Friday, October 22, 2010

environmental impact assessments

Nice article by Anne Steinemann on how alternatives get selected and analyzed in environmental impact assessments under NEPA.

I was just thinking about related issues - why do we have so much resistance to innovative transportation planning? Could the problem lie with environmental assessment?

Steinemann confirms (somewhat anecdotally) that alternative projects are often boxed out by the project objectives as stated by the agency, or are eliminated later as not being "cost effective" where the costs are defined narrowly (in terms of agency or construction costs - benefits don't seem to be a factor).

Other problems involve difficulties integrating agencies. I chuckled when I read this: As a federal highway agency official said, "Why would we want to pursue transit alternatives, and give some of our money to them?"

Right, so FHWA/FTA are competing for the same funds, FHWA is the lead agency, why would they want money to go towards a transit project?

This type of initial foreclosure is even happening with the bit of innovative planning that's going on in California in response to SB 375. It's even a little more insidious. SACOG is conducting a series of workshops presenting the pubic with (four?) alternative futures for transportation. Two are extreme and one is status quo. The other is a reasonable middle ground. Obviously folks are choosing that one. What good is a public process if the outcomes are determined in advance?

A related article by Michael Smith reviews appellate court decisions involving NEPA alternatives analysis. He finds that the "purpose and need" statement can be circumscribed by an agency who is conducting an environmental assessment in response to an application by a private party. So, if I want to build an oil pipeline through a wetland, I need only apply to the relevant agency who can then compare the project to a "no-build" scenario. No other alternatives need be assessed so long as the agency provides some justification. This is the primary lesson from the paper - that if an agency gives some justification for the exclusion of an alternative, it will likely be successful in court should the environmental review be challenged.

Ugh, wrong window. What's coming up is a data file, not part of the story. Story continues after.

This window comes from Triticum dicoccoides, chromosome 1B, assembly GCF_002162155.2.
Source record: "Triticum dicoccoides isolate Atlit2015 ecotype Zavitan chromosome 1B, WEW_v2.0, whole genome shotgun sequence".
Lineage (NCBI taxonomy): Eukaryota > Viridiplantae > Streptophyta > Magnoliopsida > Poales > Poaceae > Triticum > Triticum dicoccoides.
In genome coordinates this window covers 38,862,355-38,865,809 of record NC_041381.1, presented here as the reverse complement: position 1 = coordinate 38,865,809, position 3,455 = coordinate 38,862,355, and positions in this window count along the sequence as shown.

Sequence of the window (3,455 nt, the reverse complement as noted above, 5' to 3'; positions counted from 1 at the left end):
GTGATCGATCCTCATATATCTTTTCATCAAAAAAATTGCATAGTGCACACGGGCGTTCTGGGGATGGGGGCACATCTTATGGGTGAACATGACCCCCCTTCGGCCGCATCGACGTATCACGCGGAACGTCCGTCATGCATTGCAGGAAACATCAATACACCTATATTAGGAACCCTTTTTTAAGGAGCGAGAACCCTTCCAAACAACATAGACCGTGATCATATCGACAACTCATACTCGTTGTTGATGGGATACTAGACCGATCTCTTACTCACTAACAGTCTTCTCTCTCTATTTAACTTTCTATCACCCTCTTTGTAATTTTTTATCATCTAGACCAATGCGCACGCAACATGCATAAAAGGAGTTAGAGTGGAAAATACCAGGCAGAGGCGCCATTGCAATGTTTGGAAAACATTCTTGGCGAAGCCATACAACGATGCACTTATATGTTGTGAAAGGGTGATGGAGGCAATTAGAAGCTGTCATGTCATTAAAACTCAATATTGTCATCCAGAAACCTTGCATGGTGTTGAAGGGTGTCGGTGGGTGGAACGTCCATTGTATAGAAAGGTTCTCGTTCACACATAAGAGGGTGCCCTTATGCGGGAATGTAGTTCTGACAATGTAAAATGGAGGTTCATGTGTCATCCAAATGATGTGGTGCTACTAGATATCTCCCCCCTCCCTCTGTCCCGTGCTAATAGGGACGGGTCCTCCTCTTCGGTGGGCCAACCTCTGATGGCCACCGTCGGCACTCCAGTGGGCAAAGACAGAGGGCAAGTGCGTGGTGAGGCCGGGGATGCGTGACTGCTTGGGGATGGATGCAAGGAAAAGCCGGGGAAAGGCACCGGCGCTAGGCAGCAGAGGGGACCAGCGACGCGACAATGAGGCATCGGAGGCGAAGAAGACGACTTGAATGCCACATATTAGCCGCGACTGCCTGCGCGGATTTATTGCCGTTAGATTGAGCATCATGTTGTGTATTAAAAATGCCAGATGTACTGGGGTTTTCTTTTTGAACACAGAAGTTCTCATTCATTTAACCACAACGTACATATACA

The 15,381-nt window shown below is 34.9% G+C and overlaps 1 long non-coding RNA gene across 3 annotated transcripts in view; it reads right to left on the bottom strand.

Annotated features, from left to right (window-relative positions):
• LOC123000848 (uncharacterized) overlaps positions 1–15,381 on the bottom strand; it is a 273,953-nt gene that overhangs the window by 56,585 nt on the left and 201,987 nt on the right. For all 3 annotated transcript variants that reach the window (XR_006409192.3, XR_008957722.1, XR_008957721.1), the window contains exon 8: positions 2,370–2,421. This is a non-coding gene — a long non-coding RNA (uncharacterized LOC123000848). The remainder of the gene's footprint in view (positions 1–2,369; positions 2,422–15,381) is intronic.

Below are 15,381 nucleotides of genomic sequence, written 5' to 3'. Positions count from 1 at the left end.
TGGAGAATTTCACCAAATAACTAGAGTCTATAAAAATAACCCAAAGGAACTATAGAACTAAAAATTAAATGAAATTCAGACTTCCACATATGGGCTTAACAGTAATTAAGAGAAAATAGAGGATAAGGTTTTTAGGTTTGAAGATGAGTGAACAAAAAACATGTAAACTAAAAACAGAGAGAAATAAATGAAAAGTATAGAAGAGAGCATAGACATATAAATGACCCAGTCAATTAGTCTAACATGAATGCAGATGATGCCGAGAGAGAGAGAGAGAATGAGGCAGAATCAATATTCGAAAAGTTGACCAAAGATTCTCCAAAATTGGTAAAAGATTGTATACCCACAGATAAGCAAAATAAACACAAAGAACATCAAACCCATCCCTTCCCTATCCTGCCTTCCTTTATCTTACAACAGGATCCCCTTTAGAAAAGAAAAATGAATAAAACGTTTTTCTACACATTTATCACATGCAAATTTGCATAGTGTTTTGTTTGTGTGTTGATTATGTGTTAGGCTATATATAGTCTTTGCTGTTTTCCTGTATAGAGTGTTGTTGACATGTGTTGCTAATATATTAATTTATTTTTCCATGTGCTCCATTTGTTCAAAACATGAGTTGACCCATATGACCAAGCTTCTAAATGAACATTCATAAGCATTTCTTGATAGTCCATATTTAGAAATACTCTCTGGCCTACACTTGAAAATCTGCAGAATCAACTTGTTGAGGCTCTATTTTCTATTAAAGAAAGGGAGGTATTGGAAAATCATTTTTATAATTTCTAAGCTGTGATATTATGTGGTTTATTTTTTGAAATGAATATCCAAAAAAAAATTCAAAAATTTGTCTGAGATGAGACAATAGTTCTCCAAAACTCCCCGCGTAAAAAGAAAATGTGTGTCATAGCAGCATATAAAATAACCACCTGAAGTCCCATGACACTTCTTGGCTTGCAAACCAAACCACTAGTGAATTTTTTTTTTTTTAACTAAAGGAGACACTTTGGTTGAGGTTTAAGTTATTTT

Smith's article leaves me feeling a little more pessimistic than Steinemann's. His conclusion that
if federal agencies construct a solid and legitimate statement of purpose and need, analyze [a] reasonable range of alternatives in detail that stems directly from that purpose and need, and explain clearly and with rational reasoning [?] why they are dismissing other alternatives to their project that may appear reasonable, they will nearly always be successful if they face future litigation...
So, he's basically laid out a roadmap for agencies to follow if they want to avoid being defeated in litigation whereas Steinemann has an eye toward improving the process (conducting assessments earlier, involving the public in deciding alternatives). Clearly the extant alternatives assessment is broken. Why would we keep it as is?

Thursday, October 21, 2010

oakland airport connector

Streetsblog has a post about the Oakland Airport Connector that finally appears to be going through. I was interested to see that the opposition to the project was cast only in "cost to the taxpayer" terms:
[BART General Manager Dorothy] Dugger said the only thing the delay in the project over civil rights and funding had accomplished was to increase construction costs. “I think one of the sad realities is that these kinds of major infrastructure projects take a long time to get to the starting block. It’s a truth that goes along with any large project: delay is generally not helpful. Delay only adds cost to the taxpayer.”